At last Thursday’s FCC Open Commission Meeting, the Commission proposed to require television stations to make their “public inspection file” available online. But availability is not accessibility. If the FCC follows its usual practice of having filers submit PDFs (many of which are often scanned from printed documents), this data may be nearly useless to the small number of researchers who would really benefit from having a large set of public inspection files available online.
The public inspection file, a traditional hallmark of broadcast regulation, is a collection of documents that all radio and television stations must maintain and make available to anyone who asks to see it. Under the FCC’s existing rules, the file must contain, among other things:
- A complete record of airtime purchases by, or on behalf of, any political candidates or political issues of national importance.
- A quarterly report on the “programs containing [the station's] most significant treatment of community issues.”
Neither is filed with the FCC and thus both are available only directly from the station. But accessing the file shouldn’t be difficult. The FCC’s rules clearly state that the file should be “available to members of the public at any time during regular business hours.” You can even ask the station staff to make photocopies for you (though you’ll have to pay for the copies).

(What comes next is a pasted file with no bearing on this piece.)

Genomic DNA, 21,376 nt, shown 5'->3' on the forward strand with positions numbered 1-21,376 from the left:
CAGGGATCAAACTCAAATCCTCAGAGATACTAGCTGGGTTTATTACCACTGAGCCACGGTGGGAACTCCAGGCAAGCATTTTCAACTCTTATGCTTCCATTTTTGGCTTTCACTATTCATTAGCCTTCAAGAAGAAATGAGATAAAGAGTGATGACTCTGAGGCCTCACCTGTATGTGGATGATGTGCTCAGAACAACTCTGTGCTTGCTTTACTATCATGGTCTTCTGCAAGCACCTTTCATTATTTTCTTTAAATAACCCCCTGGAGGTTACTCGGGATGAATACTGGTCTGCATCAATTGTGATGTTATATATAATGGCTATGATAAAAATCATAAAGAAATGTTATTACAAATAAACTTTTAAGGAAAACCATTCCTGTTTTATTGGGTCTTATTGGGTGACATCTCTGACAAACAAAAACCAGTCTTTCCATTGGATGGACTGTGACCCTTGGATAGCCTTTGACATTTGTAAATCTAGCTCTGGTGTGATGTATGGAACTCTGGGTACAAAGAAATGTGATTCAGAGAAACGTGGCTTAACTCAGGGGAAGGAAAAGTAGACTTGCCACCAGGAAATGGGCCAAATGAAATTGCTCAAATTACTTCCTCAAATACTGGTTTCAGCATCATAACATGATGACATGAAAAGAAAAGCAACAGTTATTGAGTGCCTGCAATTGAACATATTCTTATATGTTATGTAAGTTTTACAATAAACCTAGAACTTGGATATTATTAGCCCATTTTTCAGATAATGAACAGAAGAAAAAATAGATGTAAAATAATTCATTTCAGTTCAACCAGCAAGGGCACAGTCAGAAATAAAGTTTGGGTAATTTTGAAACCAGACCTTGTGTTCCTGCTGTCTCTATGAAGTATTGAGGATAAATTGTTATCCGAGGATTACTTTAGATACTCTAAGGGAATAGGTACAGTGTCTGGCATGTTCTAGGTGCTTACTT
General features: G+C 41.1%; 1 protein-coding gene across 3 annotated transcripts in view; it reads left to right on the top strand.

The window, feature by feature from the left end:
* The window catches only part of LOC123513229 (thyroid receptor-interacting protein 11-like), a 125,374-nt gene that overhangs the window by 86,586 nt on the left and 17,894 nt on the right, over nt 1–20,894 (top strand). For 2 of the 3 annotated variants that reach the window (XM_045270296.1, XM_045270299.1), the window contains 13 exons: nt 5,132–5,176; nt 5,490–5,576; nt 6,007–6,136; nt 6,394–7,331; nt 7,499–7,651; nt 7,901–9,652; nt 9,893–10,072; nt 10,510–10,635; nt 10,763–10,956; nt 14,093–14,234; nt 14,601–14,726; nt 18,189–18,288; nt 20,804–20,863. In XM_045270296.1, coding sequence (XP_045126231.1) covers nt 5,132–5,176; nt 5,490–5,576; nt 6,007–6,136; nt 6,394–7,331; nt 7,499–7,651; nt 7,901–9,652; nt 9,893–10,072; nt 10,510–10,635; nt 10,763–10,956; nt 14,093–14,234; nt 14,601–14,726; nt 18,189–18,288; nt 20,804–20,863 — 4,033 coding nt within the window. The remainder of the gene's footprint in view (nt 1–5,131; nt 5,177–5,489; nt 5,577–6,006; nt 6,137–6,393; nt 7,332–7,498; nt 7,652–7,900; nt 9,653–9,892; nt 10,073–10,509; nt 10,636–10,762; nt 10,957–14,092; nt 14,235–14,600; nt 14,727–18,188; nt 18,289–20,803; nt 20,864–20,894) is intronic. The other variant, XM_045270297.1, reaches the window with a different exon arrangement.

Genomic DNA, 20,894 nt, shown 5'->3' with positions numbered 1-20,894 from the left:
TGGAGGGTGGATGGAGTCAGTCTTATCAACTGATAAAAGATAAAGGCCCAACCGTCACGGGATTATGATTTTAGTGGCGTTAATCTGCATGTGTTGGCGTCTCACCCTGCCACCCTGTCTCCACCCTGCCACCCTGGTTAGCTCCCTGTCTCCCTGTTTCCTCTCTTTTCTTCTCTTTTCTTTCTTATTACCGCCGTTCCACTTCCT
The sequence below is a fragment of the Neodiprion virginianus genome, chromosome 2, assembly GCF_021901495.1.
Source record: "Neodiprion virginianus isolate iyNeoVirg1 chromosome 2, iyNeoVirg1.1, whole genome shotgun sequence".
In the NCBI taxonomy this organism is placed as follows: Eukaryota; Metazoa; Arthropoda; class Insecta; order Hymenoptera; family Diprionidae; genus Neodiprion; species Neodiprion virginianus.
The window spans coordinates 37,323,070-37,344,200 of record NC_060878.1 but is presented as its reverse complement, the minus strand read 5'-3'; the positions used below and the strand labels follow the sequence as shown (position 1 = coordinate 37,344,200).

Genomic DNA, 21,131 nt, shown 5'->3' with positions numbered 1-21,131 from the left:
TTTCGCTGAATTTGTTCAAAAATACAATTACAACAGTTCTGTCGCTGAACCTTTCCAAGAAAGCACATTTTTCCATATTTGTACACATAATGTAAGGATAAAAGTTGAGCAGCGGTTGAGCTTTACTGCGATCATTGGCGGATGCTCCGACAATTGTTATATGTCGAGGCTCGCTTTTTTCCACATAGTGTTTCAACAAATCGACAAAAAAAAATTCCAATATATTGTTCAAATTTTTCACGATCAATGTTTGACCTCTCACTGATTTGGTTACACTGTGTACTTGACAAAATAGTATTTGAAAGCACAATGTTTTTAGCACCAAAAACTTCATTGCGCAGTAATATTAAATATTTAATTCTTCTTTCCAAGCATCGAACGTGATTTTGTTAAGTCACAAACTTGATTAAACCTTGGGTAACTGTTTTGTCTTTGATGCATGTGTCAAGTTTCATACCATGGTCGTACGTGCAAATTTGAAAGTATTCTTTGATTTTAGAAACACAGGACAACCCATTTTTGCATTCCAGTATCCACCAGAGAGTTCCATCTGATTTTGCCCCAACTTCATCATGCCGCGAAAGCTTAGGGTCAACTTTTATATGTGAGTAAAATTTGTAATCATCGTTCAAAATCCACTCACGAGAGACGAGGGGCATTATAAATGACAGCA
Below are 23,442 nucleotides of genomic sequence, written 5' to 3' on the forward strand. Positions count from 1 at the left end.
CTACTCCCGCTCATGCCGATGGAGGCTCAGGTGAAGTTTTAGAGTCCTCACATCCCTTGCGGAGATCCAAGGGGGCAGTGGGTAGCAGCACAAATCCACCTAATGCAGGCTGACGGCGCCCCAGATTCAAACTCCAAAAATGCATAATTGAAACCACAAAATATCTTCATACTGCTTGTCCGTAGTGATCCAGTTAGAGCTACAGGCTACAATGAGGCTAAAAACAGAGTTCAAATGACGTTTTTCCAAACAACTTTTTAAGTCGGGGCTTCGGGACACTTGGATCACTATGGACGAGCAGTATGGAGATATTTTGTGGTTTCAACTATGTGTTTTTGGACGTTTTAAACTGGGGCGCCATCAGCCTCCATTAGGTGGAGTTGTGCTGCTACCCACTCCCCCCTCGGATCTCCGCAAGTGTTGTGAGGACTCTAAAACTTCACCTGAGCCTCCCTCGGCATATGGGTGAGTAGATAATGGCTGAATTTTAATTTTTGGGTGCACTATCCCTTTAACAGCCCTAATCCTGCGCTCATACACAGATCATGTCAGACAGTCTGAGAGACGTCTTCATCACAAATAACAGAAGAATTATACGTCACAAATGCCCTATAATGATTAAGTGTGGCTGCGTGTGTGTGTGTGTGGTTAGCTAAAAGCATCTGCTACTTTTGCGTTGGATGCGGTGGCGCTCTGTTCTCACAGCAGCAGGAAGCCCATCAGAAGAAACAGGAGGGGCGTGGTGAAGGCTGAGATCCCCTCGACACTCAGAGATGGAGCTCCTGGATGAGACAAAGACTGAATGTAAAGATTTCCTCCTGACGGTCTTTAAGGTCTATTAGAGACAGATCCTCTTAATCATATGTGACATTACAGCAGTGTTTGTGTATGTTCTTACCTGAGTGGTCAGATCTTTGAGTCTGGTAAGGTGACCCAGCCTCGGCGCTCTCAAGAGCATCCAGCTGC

Although the proposal voted on yesterday hasn’t yet been released publicly, the plan as reported would require stations to submit information to the FCC, which will develop a publicly-searchable online database of the submissions. This is in marked contrast to a 2007 FCC rule which required stations to put public inspection files on their own websites. Broadcasters sued to block the implementation of the previous rule, arguing that the FCC underestimated the paperwork burden and voicing First Amendment concerns. The court sent the previous rule back to the FCC for revision, which the FCC had been silent about until today.
At yesterday’s meeting, Commissioner Clyburn complained that most public inspection files are “in the deep recesses of broadcast stations, in dilapidated filing cabinets,” but this complaint misses the point. Stations don’t bring members of the public into their “deep recesses.” They ask them to have a seat in their lobby while some station staffer retrieves the file. What could be easier? You might even see a local celebrity while you wait!
But in fact, the public inspection files of most stations are almost never requested. In 2007, Viacom stated that visits to its stations’ public inspection files were “exceedingly rare … less than one annually, virtually all of whom are college students on assignment.” That’s probably because most people don’t know of their existence.